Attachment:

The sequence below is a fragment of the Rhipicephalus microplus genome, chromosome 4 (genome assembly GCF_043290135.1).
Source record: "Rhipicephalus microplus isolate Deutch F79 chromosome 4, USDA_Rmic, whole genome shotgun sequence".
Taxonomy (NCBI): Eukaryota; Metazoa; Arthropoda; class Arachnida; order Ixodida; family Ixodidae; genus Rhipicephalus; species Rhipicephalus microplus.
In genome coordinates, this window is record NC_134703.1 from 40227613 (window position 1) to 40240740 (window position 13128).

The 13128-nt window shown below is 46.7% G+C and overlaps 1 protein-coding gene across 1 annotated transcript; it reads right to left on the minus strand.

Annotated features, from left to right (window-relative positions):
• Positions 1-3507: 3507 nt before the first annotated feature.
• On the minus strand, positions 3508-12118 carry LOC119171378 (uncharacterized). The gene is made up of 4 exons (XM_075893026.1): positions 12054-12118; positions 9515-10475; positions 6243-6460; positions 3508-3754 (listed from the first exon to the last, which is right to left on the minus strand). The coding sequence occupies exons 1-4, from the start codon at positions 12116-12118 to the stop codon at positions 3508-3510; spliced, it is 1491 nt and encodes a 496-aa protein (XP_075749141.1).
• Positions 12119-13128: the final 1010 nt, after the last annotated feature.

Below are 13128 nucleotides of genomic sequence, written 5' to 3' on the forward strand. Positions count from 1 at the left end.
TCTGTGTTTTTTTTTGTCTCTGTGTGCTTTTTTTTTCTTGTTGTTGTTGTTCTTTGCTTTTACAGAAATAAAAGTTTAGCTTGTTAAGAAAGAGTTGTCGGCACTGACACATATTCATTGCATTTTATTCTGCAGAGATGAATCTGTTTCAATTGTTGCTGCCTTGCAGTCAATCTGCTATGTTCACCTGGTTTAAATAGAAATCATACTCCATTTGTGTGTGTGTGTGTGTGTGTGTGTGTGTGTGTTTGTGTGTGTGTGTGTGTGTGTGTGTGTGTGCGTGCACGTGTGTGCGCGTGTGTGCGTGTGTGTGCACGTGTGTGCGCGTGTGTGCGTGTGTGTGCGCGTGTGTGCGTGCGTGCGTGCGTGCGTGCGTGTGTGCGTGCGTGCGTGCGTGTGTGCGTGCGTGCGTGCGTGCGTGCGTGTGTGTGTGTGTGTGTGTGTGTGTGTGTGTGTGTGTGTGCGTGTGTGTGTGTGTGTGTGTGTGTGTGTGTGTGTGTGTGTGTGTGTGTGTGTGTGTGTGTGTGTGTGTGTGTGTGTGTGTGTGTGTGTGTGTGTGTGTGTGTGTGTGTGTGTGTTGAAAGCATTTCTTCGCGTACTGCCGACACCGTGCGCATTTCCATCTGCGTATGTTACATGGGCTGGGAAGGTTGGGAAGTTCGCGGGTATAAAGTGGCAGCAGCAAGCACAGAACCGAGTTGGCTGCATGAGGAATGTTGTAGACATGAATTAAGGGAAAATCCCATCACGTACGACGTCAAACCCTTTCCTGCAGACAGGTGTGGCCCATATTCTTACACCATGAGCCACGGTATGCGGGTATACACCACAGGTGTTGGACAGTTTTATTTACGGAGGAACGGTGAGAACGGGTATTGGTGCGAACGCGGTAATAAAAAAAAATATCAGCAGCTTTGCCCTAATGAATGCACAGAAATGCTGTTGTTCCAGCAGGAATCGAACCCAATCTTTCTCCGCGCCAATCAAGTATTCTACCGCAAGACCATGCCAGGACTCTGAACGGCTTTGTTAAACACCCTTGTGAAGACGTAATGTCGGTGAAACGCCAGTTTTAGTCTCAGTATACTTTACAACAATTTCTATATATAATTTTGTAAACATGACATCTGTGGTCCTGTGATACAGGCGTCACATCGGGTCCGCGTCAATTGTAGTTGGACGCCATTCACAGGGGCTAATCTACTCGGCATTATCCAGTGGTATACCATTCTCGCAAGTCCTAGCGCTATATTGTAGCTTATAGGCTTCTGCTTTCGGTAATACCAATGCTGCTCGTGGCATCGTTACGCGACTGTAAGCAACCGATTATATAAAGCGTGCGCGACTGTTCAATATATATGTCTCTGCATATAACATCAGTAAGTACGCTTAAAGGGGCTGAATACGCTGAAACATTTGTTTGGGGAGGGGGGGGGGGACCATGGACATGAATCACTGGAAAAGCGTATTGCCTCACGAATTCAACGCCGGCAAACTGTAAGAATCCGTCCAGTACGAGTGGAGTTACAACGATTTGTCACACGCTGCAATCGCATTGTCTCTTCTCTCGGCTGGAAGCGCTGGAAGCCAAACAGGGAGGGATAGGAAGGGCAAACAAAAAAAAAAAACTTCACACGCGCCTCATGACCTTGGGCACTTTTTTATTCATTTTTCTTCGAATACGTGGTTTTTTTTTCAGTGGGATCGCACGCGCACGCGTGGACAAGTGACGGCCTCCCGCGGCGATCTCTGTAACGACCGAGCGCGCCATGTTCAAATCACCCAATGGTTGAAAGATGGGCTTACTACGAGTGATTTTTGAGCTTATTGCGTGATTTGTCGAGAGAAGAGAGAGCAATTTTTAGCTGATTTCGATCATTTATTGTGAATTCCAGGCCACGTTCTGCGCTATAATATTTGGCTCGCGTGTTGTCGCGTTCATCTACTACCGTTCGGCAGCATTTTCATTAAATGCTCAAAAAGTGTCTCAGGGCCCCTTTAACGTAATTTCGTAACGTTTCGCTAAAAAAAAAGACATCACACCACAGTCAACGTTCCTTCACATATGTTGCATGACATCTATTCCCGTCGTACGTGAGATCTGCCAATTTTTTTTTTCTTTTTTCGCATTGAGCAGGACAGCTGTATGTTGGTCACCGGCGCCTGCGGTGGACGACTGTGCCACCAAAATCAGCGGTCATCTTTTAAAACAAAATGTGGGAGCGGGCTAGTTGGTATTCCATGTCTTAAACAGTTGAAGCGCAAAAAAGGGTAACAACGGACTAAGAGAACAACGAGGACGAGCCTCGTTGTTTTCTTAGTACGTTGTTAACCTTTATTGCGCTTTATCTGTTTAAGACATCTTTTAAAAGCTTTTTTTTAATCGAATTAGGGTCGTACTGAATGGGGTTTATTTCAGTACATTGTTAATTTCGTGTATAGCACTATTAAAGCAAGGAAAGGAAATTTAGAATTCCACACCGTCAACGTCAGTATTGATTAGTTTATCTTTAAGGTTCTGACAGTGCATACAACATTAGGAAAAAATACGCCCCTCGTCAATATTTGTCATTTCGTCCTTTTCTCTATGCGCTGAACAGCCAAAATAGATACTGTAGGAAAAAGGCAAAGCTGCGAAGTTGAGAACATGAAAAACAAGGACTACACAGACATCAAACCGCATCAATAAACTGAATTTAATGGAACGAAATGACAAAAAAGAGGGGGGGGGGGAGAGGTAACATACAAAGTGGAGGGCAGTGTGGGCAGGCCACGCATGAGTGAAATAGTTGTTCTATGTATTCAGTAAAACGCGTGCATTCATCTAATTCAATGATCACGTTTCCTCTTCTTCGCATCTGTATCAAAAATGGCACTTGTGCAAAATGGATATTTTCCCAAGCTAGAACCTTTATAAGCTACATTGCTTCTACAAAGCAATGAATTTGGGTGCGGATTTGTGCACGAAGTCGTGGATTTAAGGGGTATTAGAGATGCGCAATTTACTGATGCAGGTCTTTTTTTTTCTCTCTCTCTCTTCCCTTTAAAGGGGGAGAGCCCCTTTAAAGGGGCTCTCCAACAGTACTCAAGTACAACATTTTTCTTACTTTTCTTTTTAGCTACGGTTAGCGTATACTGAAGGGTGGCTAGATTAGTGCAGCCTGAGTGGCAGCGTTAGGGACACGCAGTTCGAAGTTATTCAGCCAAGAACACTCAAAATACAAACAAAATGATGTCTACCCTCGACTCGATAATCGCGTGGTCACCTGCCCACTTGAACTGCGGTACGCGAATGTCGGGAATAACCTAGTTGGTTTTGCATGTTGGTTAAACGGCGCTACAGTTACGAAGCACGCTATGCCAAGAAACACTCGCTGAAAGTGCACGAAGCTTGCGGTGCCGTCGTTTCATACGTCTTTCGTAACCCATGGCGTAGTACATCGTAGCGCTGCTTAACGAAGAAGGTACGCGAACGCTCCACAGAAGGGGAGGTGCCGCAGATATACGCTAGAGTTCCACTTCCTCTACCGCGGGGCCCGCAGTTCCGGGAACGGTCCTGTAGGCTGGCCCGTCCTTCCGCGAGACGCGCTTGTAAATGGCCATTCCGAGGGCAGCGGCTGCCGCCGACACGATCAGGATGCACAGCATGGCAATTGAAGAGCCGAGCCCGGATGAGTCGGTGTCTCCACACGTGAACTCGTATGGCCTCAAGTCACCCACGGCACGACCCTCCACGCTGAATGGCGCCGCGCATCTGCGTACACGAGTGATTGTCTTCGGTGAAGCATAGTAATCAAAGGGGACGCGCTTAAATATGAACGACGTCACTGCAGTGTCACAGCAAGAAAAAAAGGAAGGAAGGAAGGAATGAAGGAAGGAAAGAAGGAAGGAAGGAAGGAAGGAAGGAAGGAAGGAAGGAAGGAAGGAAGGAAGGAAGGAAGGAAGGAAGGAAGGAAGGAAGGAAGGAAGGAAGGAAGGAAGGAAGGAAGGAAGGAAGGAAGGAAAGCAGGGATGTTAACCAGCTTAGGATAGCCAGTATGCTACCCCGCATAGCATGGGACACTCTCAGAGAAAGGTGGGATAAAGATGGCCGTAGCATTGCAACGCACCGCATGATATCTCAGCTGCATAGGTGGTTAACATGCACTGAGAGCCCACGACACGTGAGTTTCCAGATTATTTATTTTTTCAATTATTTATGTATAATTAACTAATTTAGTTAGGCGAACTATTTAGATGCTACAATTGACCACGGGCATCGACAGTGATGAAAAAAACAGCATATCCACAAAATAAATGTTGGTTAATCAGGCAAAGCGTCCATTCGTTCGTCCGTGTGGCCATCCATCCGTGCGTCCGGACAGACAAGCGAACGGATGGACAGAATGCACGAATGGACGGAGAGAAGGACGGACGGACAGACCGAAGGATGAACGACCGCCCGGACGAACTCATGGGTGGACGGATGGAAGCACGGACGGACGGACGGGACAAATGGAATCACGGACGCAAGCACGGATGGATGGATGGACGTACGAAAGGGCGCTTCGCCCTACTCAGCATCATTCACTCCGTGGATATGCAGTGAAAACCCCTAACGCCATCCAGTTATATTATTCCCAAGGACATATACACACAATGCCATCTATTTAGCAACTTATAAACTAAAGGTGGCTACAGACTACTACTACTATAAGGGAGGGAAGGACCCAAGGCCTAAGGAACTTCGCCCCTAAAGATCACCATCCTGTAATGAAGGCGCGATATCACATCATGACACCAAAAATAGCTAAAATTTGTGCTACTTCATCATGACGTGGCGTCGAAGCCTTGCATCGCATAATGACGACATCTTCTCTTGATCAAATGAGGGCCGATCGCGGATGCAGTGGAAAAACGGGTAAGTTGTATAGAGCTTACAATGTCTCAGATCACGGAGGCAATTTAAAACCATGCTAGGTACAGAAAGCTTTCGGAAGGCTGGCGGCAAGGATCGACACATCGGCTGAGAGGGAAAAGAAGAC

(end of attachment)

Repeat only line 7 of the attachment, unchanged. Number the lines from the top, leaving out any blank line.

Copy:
• Positions 1-3507: 3507 nt before the first annotated feature.